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Myths and moralising – the conservative trademark

Written By: - Date published: 2:17 pm, December 29th, 2011 - 36 comments
Categories: Economy, history - Tags: , ,

The Economist has a wonderful blog post from “Democracy in America” tearing apart an  argument by a conservative columnist for the New York Times

DAVID BROOKS argues that analogies between today’s America and that of the Progressive era are misplaced, and Progressive-era solutions ill-suited to modern times, because today’s America faces challenges it didn’t face back then. For example, today inequality is rising:

Moreover, the information economy widens inequality for deep and varied reasons that were unknown a century ago. Inequality is growing in nearly every developed country. According to a report from the Organization for Economic Cooperation and Development, over the past 30 years, inequality in Sweden, Germany, Israel, Finland and New Zealand has grown as fast or faster than inequality in the United States, even though these countries have very different welfare systems.

So, what was happening with inequality a century ago? In the 19th century, as basically everyone has always recognised, the budding industrial economy created very large increases in inequality.

The Gini coefficient on taxable wealth in Massachusetts increased from 0.734 in 1820 to 0.907 in 1900, and in Ohio it rose from 0.806 in 1830 to 0.864 in 1900 (Steckel 1994).

But maybe Mr Brooks meant to refer to the beginning of the 20th century? What was happening with income inequality from, say, the point when we can start consulting income-tax data, in 1913? Well, the share of pre-tax income earned by the top 1% of American households went from 18% in 1913 to 24% in 1928, pretty much exactly the same thing that happened again in America between 1993 and 2007.

Lovely – cutting with links, facts, and above all an understanding of the linkages between the multitudes of factors that make up modern societies that Brooks’s simplistic understanding clearly misses.

David Brooks tries to say that the recent increases in inequality are unique and are due to recent efficiency gains leading to changes in individual productivity. But as the DIA post points out that is complete bollocks (except he does it far more politely than that). Extreme improvements in efficiency and therefore individual productivity have been going on throughout the 19th and 20th centuries. We have been through the productivity increase cycle many times over the last 200 years.

Multi-factor productivity growth was highest between 1928-1950, and in general was much higher from 1890-1950 than from 1980 on, though it has picked up again since 1996.

Like most “progressives”, I think that rising inequality is a symptom of the inability of societies coping with the rapid changes in productivity rates. When we get rapid improvements in productivity there are more people thrown out of their jobs. Pretty much what we are seeing today.

In the past this has lead to rising inequalities and recessions rapidly falling into depressions as the wealthy hoover up surplus wealth without putting it into new enterprises. Meanwhile the jobless and underemployed tighten their belts and the economies stall through lack of customers apart from a small group of extremely wealthy – who start sliding backwards as their customers diappear. This is characterised by a rapid reduction in the velocity of money in the economy. It is a negative sum system that ultimately beggars everyone and leads to extremely frightening political consequences.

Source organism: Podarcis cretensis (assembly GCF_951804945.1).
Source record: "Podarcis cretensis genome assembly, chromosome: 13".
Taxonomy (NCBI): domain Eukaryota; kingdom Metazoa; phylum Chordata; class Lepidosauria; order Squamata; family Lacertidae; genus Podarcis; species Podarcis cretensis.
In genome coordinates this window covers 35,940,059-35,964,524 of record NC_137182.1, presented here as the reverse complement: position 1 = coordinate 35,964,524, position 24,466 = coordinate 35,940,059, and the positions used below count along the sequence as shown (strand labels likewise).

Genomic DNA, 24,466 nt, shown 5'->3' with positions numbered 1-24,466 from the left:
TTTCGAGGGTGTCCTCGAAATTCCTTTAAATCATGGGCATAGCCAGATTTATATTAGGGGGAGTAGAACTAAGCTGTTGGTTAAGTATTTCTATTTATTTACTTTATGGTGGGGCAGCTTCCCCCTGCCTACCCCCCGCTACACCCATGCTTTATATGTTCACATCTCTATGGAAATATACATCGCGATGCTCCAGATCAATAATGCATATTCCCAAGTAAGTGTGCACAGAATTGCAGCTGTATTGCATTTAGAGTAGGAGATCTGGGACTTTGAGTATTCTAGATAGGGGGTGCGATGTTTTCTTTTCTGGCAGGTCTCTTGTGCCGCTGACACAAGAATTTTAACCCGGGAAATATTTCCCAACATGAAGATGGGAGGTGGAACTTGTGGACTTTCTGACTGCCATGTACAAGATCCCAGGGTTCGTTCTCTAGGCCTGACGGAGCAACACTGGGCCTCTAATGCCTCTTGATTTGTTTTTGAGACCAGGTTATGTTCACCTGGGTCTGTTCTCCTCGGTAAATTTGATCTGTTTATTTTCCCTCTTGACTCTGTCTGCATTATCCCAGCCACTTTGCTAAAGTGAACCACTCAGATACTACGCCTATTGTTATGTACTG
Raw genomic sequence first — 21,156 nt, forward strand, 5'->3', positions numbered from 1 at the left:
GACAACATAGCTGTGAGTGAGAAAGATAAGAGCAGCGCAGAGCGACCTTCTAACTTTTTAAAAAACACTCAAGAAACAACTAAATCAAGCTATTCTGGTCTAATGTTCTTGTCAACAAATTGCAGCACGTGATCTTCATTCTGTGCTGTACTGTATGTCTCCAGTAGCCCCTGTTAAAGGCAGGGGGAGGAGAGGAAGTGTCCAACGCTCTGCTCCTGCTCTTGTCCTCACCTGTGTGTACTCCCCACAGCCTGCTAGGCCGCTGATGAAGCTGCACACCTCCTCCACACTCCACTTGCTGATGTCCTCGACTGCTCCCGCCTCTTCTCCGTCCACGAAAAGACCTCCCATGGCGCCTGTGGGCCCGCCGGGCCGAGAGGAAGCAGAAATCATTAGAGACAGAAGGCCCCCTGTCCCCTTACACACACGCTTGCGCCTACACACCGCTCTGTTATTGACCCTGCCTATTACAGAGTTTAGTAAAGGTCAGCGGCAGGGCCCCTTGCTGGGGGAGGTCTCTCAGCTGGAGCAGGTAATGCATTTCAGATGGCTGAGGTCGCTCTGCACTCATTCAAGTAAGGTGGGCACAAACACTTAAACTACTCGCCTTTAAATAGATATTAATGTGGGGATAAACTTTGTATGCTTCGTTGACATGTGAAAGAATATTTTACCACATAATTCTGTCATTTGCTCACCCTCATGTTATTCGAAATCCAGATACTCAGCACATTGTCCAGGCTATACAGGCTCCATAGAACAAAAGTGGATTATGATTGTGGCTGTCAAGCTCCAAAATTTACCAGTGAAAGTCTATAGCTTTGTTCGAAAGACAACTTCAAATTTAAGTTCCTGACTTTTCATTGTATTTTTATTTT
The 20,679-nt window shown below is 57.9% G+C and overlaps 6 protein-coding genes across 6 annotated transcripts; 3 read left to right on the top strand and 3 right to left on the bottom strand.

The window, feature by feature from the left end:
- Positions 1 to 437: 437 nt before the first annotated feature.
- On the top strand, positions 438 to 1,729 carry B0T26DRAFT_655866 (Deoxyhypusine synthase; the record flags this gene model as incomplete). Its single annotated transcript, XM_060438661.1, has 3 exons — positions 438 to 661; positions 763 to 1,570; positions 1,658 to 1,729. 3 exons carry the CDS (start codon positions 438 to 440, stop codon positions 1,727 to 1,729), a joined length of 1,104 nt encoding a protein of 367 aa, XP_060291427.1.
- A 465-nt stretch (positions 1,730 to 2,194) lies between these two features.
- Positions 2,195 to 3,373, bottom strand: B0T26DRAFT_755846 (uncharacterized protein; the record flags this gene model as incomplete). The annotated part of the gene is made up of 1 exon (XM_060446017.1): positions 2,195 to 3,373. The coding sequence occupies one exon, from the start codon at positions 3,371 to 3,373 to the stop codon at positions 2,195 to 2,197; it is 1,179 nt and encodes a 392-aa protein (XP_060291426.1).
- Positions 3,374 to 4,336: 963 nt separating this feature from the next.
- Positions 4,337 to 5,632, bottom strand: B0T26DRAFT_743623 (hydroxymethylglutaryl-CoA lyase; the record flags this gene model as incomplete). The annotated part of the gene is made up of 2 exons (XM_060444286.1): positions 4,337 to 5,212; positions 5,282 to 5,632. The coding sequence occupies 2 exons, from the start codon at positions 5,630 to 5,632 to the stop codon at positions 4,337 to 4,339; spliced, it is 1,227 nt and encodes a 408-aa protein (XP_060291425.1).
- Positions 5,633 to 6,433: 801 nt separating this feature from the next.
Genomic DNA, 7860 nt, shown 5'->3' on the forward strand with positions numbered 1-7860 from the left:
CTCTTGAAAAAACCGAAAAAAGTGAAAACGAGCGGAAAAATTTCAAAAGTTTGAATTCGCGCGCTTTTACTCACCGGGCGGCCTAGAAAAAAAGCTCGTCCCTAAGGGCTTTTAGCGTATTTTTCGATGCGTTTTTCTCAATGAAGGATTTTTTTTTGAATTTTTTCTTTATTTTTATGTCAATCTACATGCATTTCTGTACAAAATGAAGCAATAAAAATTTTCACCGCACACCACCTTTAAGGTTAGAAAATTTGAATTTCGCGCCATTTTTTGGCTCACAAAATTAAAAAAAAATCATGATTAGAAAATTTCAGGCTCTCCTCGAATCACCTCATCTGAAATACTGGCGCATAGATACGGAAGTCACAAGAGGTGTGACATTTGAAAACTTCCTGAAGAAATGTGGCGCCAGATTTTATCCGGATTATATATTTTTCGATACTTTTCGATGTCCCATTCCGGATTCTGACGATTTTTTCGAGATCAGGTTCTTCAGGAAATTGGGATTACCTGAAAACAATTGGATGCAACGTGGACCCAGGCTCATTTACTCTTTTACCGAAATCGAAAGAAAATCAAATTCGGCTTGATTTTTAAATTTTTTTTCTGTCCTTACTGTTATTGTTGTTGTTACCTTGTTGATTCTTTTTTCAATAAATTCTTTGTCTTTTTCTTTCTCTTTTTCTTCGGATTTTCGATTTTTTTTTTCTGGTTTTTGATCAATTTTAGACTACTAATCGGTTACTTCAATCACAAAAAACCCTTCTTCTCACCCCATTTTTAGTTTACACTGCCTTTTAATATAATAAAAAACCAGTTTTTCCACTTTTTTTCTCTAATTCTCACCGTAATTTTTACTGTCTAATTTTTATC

The general solution that evolved through the first half of the 20th  century was twofold. Firstly the state redistributed wealth from the wealthy back into the economy through taxation of various kinds. This redistribution was largely used to upskill the working population through government interventions in the market to form new industries by subsidies or infrastructure development of retraining. This has been shown to work at both reducing the crippling wealth inequalities, and to cause the formation of new industries and employment. But it does stick in the craw of conservatives and capitalists who have an emotional dislike for realising how dependent their prosperity is on the prosperity of others.

In the current ‘recession’ (which is looking more and more like a depression to me), the main response to date has been to simply prevent banks and financial institutions failing. That needed to be done. However very little has been done to deal with the consequences of changes in productivity. Instead what we get is standard response of conservatives everywhere when they don’t like ideas. It isn’t the lack of jobs, lack of investment capital for new industries,or the poor training – they blame the victims of productivity increases for “moral” issues.

The rest of Mr Brooks’s column criticises high rates of out-of-wedlock births and other vague indicators of moral malaise. “Bad habits have accumulated. Interest groups have emerged to protect the status quo,” he writes; apparently interest groups did not attempt to protect the status quo in 1911. “The job is to restore old disciplines, strip away decaying structures and reform the welfare state,” he finishes. This leaves him open to the riposte “no it’s not”, a rebuttal against which his column has failed to provide any evidence.